CDC Grand Rounds

Improving the Lives of Persons with Sickle Cell Disease

Mary Hulihan, DrPH; Kathryn L. Hassell, MD; Jean L. Raphael, MD; Kim Smith-Whitley, MD; Phoebe Thorpe, MD


Morbidity and Mortality Weekly Report. 2017;66(46):1269-1271. 

In This Article

Abstract and Introduction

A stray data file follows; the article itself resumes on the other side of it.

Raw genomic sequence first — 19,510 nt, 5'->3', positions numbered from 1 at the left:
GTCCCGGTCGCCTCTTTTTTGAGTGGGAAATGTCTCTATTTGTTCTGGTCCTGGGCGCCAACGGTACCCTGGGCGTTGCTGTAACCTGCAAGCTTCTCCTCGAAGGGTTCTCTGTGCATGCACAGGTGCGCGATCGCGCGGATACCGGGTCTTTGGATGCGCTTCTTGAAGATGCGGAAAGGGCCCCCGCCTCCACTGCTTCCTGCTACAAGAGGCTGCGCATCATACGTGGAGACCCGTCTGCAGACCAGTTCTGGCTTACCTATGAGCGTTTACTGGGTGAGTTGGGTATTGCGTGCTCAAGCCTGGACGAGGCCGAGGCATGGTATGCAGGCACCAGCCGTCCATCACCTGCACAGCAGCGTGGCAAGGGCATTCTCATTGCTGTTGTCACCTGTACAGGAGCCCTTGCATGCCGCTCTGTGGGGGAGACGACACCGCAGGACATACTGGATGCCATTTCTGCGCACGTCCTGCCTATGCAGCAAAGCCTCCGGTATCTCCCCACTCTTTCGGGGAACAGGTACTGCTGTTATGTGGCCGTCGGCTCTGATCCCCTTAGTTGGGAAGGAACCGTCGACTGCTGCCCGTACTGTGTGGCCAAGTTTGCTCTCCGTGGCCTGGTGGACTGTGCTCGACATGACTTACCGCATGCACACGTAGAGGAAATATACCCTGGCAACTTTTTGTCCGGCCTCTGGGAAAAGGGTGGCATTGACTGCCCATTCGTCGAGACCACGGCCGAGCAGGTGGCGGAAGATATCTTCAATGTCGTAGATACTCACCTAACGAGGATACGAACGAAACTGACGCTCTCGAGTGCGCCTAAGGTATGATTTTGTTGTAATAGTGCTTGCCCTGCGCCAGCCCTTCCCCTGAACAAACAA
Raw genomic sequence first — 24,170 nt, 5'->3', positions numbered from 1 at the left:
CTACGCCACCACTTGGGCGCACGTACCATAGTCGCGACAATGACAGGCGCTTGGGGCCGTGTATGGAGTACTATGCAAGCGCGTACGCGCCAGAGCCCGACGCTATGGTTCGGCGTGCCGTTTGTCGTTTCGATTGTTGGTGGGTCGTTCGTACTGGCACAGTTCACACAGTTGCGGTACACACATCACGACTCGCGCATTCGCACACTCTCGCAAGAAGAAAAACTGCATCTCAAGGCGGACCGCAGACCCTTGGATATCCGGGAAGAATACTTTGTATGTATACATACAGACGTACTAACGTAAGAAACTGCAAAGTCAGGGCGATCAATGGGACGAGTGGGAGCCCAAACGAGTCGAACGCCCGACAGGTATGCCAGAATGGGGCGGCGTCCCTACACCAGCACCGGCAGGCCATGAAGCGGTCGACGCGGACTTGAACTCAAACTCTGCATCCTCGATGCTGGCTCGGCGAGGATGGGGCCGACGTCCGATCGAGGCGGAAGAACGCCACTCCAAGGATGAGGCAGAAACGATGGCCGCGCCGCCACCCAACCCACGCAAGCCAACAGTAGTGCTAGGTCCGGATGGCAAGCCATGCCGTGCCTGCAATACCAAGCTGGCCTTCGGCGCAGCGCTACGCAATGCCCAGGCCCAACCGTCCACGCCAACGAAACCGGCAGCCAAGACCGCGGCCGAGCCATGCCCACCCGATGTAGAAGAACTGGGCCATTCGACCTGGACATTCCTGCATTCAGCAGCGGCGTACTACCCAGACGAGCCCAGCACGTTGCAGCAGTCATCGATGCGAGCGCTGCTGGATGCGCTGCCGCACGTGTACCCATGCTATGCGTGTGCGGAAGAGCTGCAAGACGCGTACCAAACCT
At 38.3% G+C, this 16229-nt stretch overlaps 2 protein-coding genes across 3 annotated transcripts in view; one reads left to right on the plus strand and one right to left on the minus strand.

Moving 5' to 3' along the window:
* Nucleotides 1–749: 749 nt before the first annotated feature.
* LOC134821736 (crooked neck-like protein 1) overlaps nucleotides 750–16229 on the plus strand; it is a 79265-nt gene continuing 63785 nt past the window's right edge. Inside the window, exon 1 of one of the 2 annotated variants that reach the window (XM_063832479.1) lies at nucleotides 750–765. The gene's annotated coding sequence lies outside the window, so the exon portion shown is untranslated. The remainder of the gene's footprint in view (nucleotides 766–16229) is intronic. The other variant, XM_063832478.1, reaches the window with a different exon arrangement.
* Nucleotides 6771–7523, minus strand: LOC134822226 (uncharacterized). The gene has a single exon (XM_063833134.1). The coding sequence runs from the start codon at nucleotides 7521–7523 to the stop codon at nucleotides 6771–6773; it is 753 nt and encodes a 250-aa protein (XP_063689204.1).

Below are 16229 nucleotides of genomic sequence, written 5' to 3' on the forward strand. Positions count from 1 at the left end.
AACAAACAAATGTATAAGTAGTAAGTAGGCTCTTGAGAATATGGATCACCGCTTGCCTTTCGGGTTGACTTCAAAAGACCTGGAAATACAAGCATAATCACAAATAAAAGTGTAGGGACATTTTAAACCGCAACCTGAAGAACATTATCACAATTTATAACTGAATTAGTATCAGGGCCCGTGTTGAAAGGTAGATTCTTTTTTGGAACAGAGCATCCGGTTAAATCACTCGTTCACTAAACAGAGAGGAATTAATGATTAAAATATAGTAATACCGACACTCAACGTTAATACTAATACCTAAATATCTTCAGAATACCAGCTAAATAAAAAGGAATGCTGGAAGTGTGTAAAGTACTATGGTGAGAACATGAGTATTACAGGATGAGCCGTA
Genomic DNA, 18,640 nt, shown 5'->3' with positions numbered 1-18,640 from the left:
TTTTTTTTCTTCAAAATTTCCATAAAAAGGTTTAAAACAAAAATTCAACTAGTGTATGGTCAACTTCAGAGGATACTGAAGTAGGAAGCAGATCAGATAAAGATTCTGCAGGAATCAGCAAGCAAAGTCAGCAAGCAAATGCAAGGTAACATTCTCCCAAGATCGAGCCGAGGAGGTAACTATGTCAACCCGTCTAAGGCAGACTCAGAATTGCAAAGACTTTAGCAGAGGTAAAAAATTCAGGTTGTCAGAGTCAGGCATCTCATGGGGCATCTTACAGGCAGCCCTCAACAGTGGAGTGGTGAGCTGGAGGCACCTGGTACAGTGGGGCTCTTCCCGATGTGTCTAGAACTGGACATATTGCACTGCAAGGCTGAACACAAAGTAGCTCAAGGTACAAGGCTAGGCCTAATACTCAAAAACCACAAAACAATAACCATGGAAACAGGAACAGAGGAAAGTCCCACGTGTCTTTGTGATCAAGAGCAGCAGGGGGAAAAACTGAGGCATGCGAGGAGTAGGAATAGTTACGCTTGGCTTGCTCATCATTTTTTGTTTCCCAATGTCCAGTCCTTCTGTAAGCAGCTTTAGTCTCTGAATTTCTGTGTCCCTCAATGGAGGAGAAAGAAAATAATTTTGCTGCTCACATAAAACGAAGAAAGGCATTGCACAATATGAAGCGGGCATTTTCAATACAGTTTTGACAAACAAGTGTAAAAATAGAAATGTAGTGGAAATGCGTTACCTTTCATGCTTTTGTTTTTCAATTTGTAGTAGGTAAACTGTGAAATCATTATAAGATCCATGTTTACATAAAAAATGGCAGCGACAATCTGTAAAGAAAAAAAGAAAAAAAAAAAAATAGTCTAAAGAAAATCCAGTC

Approximately 100,000 Americans have sickle cell disease (SCD), a group of recessively inherited red blood cell disorders characterized by abnormal hemoglobin, called hemoglobin S or sickle hemoglobin, in the red blood cells. Persons with hemoglobin SS or hemoglobin Sß0 thalassemia, also known as sickle cell anemia (SCA), have the most severe form of SCD. Hemoglobin SC disease and hemoglobin Sß+ thalassemia are other common forms of SCD. Red blood cells that contain sickle hemoglobin are inflexible and can stick to vessel walls, causing a blockage that slows or stops blood flow. When this happens, oxygen cannot reach nearby tissues, leading to attacks of sudden, severe pain, called pain crises, which are the clinical hallmark of SCD. The red cell sickling and poor oxygen delivery can also cause damage to the brain, spleen, eyes, lungs, liver, and multiple other organs and organ systems. These chronic complications can lead to increased morbidity, early mortality, or both. Tremendous strides in treating and preventing the complications of SCD have extended life expectancy. Now, nearly 95% of persons born with SCD in the United States reach age 18 years;[1] however, adults with the most severe forms of SCD have a life span that is 20–30 years shorter than that of persons without SCD.[2]